The strength of Corporate Social Responsibility (CSR)

The role of Corporate Social Responsibility (CSR) in helping NGOs and voluntary sectors to flourish should not be underestimated.

View from the Snowline

The other day I was sitting on a train chatting about CSR. I guess for the purposes of this conversation, we were referring to all private sector social initiatives as CSR; it’s a shorthand way of separating public sector, and voluntary sector social initiatives out from statutory or trust/foundation funded initiatives.

Why would we separate them out? Fortunately, in UK at least, CSR initiatives are voluntary and shaped by the CSR strategy of the company involved.

Why is this significant? Well, it gives them an important edge; the ability to be creative, and the ability to innovate. Essentially, it is their money and they can use it anyway they like. They are not accountable to taxpayers or trustees.

The current model for funding social initiatives kills creative problem solving and innovation to a large degree. This is in part at least to funding cycles and performance metrics. The classic pathway to delivering a project takes place over a fairly standard timescale; three years usually.

Firstly, an idea for a project to solve a particular social issue is launched, funding applications are submitted, and this process can take anything up to a year, from application to funding arriving.

Typically, once the funding is in place, it can take anything up to a year (or even longer in some cases) to put partnerships in place, hire and train staff, and set up the infrastructure for a project, particularly if capital infrastructure is involved.

This is particularly the case in countries that have monsoon seasons, or strict agricultural seasons, where project activity is curtailed often for months at a time. It is quite usual for sizeable projects, that it would be only during year 2 that the project starts to deliver outcomes.

It is now 3 years since the original idea was launched. Often that problem has moved on in three years, and adjustments would be advisable. It could make sense to remodel the project to re-align with the social problem.

Now the real dilemma starts. If you adapt the delivery, then unless you manage to agree that movement with the donor in advance, you are technically in breach of contract.

Logical frameworks would need to be rewritten, new outcomes agreed, and performance indicators set up. A time-consuming process.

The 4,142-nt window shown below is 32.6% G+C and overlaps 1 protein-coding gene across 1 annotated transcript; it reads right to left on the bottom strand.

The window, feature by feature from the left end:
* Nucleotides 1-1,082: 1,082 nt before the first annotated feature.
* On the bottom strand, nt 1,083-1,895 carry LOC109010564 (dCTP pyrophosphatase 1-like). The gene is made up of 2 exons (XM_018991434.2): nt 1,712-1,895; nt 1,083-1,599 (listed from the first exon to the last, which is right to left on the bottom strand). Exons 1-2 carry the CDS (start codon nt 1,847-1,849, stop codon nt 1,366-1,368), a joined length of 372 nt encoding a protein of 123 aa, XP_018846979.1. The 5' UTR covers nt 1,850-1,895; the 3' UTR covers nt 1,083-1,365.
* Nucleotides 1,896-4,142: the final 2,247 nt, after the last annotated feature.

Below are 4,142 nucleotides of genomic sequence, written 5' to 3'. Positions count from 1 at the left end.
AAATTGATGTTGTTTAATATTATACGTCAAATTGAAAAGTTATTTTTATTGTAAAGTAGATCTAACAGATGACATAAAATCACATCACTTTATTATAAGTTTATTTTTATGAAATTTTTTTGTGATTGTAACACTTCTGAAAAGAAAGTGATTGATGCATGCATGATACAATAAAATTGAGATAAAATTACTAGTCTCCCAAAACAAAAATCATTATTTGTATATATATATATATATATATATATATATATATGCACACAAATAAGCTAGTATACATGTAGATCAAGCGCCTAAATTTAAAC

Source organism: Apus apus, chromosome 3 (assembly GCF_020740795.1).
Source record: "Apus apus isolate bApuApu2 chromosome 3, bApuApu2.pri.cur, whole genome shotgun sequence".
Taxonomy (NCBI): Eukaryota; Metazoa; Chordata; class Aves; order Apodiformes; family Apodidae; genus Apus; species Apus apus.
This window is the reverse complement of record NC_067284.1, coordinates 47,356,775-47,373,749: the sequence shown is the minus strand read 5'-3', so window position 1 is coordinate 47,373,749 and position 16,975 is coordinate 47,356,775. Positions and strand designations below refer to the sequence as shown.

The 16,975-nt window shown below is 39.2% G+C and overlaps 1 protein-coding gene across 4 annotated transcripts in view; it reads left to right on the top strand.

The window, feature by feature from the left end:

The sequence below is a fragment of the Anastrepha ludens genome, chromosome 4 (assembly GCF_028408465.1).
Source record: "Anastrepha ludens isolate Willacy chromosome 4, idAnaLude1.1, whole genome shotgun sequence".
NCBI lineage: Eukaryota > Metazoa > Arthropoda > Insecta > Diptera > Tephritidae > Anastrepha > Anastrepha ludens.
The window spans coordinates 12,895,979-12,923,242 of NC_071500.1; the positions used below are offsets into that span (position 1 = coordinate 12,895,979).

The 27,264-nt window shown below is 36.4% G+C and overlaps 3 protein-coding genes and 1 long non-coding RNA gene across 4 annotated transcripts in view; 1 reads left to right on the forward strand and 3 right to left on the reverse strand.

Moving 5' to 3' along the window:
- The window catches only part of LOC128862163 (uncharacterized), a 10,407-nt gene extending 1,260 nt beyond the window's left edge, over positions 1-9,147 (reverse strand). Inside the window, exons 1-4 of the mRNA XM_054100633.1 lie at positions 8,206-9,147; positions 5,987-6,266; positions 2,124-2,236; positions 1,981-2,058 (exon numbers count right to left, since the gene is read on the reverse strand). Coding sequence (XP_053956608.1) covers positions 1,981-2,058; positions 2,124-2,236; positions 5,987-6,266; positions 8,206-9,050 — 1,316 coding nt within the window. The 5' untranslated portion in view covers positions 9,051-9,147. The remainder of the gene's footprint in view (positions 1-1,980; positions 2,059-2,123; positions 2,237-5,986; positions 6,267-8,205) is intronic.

In some areas such as human trafficking, traffickers are very adaptable, flexible, and smart. They constantly adapt to combat anti-trafficking measures.

They are classic innovators; if they are not, they end up in prison. This is just one example, there are many more.

By the time you agree (if the funders are at all willing), you will likely be into the last year of funding and will be preparing to dismantle the project or preparing for final impact evaluations.

If you then come up with a new or innovative idea for the next funding round (based on the previous three years’ experience), then it will have no track record as it is a new idea.

This presents a risk to potential funders, as they would usually prefer something more than “a good idea” to put significant amounts of money into.

The irony is that donors often like the idea of innovation but would prefer something a little more predictable that presents a little less risk. Of course, this is not universally true, but it is common enough.

This is the beauty of private sector investment in social projects. Private sector donors, as part of CSR initiatives are not bound by funding cycles, or stodgy performance metrics.

A corporate donor could feasibly look at a behavioural change project, apply reasonable timescales for outcome and output milestones, and commit to a longer-term investment (subject to contractual renewals related to performance).

They could agree to renegotiate targets if the social issue changed too fast; they could agree to support innovation and creative problem-solving, and they could tie both staff and customers into helping develop creative solutions to problems, without worrying about project drift.

In my personal experience with a corporate donor. They partnered my employer in a high-trust manner. They were happy to have conversations about difficulties, and they were completely comfortable if the goalposts suddenly moved.

They trusted that we would do the most good we could with their investment, as long as we kept them informed. They would support initiatives to work on social issues that were aligned with their values and philosophy. In short, they invested in people and trusted them. A perfect arrangement.

CSR simply gives NGOs and voluntary sector organisations the best chance of making value-for-money impact in their area of work. That is the strength of private sector funding.

Image courtesy of author.

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